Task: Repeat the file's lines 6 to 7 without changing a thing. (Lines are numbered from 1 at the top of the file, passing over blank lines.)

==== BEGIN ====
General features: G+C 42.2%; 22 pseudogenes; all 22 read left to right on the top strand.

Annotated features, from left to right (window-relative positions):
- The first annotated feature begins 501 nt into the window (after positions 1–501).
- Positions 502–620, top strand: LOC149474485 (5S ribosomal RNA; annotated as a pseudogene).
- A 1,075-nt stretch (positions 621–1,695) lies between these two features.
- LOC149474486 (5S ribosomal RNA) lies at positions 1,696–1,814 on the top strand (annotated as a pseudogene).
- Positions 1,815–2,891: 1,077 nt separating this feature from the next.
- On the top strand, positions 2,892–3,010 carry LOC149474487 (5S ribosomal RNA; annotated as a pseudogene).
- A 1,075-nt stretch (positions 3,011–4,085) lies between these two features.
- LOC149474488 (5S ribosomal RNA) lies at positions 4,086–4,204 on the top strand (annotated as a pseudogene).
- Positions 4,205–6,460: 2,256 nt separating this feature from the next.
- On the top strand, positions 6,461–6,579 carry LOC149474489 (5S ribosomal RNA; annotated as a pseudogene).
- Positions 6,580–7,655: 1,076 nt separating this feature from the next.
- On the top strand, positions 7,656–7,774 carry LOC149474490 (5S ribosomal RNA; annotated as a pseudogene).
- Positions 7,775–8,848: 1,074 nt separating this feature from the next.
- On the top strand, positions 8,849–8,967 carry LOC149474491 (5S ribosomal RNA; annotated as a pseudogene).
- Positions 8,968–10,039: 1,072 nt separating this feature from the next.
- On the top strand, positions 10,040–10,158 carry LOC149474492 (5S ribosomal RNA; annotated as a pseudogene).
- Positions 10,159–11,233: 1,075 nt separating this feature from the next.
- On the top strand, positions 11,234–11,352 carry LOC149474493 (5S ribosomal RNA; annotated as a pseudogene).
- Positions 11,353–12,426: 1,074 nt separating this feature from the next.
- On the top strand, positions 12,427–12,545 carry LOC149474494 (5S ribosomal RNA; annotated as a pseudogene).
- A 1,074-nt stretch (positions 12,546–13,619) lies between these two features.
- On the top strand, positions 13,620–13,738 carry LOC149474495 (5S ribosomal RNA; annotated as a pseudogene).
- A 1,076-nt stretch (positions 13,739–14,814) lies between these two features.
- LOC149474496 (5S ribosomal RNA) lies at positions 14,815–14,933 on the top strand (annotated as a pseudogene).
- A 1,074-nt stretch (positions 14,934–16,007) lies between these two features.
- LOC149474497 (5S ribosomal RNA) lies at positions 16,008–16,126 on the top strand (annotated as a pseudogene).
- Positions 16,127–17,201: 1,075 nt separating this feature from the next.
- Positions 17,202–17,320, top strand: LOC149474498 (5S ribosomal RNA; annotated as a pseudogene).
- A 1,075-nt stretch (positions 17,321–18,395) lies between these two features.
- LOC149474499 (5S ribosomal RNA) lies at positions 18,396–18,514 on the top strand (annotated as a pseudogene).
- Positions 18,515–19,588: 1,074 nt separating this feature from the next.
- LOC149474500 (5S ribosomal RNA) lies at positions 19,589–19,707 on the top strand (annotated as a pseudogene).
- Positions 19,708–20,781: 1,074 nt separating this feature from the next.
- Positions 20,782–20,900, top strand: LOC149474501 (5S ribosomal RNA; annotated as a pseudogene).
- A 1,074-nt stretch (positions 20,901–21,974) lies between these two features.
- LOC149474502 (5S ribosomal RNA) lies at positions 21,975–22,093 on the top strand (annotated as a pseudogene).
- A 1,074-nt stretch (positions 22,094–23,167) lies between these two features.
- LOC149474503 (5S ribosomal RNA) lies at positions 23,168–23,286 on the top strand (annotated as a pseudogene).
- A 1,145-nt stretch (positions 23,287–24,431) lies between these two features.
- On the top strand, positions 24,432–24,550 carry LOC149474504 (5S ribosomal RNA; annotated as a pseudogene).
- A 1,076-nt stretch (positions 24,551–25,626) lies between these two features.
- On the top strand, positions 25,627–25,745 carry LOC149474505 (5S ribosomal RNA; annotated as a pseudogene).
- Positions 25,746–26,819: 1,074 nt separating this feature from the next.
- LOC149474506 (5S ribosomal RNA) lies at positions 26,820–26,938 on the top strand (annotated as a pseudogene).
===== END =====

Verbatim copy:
- LOC149474486 (5S ribosomal RNA) lies at positions 1,696–1,814 on the top strand (annotated as a pseudogene).
- Positions 1,815–2,891: 1,077 nt separating this feature from the next.